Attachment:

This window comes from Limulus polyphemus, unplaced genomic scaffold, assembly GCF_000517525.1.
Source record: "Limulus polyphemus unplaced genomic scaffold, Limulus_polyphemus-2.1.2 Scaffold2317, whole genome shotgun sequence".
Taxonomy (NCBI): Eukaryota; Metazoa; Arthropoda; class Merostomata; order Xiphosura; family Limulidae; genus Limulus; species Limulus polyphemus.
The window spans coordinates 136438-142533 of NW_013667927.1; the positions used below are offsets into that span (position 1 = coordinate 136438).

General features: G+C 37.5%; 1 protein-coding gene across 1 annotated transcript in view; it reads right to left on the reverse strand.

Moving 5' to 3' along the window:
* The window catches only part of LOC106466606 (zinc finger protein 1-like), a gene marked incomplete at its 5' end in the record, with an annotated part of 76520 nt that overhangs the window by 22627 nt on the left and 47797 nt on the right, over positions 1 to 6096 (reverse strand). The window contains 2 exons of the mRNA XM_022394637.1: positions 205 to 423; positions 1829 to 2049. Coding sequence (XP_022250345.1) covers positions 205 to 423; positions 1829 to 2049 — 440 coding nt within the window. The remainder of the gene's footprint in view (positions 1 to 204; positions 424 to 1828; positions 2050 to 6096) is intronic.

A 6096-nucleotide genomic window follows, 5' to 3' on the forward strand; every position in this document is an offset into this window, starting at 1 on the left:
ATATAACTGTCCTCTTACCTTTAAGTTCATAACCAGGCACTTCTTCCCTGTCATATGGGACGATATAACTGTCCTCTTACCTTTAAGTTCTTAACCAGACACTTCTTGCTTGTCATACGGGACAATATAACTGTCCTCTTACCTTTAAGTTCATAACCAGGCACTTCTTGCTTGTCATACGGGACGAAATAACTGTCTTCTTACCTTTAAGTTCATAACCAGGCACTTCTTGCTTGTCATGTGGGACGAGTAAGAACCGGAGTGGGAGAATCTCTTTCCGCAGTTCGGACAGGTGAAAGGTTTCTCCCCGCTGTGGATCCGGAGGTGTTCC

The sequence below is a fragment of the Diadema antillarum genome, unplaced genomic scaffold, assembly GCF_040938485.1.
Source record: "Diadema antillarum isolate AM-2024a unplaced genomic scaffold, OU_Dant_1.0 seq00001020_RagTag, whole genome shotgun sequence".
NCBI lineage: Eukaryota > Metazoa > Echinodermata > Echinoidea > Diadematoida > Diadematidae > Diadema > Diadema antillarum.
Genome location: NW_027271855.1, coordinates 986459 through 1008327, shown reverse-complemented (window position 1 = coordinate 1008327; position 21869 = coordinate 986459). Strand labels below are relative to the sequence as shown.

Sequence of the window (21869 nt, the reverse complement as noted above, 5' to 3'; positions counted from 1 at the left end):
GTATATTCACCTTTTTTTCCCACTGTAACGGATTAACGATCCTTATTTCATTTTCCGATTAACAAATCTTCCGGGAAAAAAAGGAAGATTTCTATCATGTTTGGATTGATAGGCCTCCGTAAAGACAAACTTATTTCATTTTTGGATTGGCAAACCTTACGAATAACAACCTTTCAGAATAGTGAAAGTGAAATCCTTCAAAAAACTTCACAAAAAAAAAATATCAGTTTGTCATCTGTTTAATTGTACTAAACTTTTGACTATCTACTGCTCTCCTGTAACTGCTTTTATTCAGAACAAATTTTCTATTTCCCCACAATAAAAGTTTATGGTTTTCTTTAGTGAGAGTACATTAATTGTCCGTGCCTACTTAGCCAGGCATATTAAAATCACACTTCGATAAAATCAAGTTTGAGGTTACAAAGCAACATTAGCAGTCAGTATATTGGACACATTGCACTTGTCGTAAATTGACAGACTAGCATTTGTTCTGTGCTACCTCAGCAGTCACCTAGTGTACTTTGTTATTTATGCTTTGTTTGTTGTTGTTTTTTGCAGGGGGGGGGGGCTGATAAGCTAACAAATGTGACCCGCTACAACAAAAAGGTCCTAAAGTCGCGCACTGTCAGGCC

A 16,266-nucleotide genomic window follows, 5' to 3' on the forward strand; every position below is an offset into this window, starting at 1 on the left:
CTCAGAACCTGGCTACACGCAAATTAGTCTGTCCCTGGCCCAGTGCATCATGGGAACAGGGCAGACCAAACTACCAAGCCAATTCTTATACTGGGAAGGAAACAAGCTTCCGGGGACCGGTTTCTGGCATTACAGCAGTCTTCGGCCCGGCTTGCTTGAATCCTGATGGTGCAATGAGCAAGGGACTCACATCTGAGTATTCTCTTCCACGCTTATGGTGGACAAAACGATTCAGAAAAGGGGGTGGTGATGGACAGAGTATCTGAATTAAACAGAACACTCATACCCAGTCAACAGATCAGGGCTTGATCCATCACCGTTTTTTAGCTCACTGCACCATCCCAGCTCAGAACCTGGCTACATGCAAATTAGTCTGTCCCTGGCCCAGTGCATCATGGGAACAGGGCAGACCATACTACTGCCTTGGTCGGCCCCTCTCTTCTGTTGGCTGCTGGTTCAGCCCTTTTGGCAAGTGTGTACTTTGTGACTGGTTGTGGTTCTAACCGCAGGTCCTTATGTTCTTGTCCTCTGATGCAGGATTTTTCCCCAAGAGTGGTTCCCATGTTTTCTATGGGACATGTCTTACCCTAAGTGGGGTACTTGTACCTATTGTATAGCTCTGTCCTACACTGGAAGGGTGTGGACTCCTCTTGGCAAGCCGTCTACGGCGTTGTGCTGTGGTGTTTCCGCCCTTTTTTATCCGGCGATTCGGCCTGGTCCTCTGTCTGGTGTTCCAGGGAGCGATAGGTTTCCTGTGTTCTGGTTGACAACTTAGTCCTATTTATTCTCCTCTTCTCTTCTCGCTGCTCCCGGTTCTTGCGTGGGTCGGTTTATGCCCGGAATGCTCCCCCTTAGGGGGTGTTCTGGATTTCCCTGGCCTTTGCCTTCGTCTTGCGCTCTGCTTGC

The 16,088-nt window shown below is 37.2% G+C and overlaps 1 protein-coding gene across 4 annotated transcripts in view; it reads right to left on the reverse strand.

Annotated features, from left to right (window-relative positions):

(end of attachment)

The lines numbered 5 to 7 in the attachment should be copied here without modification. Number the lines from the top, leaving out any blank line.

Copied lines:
General features: G+C 37.5%; 1 protein-coding gene across 1 annotated transcript in view; it reads right to left on the reverse strand.

Moving 5' to 3' along the window:
* The window catches only part of LOC106466606 (zinc finger protein 1-like), a gene marked incomplete at its 5' end in the record, with an annotated part of 76520 nt that overhangs the window by 22627 nt on the left and 47797 nt on the right, over positions 1 to 6096 (reverse strand). The window contains 2 exons of the mRNA XM_022394637.1: positions 205 to 423; positions 1829 to 2049. Coding sequence (XP_022250345.1) covers positions 205 to 423; positions 1829 to 2049 — 440 coding nt within the window. The remainder of the gene's footprint in view (positions 1 to 204; positions 424 to 1828; positions 2050 to 6096) is intronic.